, Volume 20, Issue 2, pp 123-137

Changes of fatty acid composition and oxidative metabolism of human neutrophils migrating into an inflammatory exudate

Rent the article at a discount

Rent now

* Final gross prices may vary according to local VAT.

Get Access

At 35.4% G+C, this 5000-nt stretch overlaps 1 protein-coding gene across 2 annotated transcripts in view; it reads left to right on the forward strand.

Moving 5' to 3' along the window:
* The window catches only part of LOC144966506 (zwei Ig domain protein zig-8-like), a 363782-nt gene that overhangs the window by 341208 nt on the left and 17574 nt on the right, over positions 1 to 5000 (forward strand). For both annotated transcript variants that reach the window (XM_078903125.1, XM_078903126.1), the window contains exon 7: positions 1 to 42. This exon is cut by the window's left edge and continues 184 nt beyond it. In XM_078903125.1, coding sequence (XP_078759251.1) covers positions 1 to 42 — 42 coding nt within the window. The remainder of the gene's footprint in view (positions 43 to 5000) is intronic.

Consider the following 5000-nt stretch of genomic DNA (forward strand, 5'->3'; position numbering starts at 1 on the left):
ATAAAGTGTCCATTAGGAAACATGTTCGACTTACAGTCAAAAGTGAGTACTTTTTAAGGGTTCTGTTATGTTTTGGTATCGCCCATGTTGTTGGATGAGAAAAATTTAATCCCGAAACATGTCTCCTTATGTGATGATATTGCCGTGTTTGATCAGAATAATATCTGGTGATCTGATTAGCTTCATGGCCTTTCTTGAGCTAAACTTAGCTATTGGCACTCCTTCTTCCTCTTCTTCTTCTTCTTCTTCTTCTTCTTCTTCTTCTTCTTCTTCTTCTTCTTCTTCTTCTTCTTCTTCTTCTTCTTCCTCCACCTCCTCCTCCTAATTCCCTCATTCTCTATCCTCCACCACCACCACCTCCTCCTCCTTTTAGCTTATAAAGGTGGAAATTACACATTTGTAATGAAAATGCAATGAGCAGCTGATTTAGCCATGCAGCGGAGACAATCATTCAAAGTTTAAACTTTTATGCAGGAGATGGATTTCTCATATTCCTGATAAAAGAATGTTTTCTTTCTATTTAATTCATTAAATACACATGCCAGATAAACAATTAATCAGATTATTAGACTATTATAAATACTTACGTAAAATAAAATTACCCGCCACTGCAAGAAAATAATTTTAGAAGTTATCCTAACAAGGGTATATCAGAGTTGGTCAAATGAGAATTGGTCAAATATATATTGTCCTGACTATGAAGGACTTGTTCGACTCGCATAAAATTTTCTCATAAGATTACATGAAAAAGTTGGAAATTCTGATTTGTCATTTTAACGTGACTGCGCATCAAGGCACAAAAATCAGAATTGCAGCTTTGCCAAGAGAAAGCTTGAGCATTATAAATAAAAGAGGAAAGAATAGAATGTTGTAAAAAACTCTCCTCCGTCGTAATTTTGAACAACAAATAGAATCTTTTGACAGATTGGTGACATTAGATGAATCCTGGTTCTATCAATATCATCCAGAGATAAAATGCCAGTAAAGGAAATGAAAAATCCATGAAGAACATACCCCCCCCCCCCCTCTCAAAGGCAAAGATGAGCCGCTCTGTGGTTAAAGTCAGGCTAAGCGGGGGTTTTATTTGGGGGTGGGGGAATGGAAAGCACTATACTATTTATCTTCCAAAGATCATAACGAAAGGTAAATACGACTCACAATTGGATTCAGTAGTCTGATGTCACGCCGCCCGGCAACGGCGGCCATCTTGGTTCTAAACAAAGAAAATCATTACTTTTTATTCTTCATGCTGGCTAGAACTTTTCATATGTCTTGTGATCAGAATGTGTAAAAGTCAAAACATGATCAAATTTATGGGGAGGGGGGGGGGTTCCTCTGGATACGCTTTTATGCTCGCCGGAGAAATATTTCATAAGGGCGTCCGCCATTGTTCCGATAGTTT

The peripheral blood neutrophils and the neutrophils accumulated into a skin-window experimental exudate were compared for their ability to release superoxide anion (O 2 ) and for their fatty acid composition, determined by capillary gaschromatography. The basal O 2 release and the phorbol myristate acetate (PMA)-induced O 2 release were not significantly different in the two neutrophil populations, while in response to formyl-methionyl-leucyl-phenylalanine (fMLP) the exudate cells showed an activity that was two fold higher than that of blood cells. The most significant changes of fatty acid composition of exudate versus blood cells were the following: i) increase of C16∶0 (palmitic acid) from 21.3±1.2% to 23.5±1.3% (+ 10.2%) of total fatty acids (p<0.001), ii) increase of C18:2 (linoleic acid) from 9.3±1.7% to 11.0±2.1% (+18.3%) (p=0.005), iii) decrease of C20∶4 (arachidonic acid) from 12.8±1.6% to 10.6±1.2% (−17.3%) (p<0.001), whereas C18∶1 (oleic acid) did not change. The total content of saturated or unsaturated fatty acids did not change. In exudate cells, a strong negative correlation was found between palmitic acid content and O 2 release in response to both fMLP and PMA (r=-0.52,p< 0.02 andr=−0.49,p<0.05, respectively) whereas arachidonic acid correlated positively, but weakly, with O 2 (r=0.40,p=0.07 andr=0.47,p=0.05, with fMLP and PMA as stimulants respectively). A positive correlation was also found between the arachidonic acid content of blood cells and the number of cells that migrated into the inflammatory exudate. These results indicate that the process of extravasation from blood into the exudate causes specific and consistent modifications of the fatty acid composition of neutrophils and suggest that these modifications have a role in the activation and the regulation of the O 2 forming system.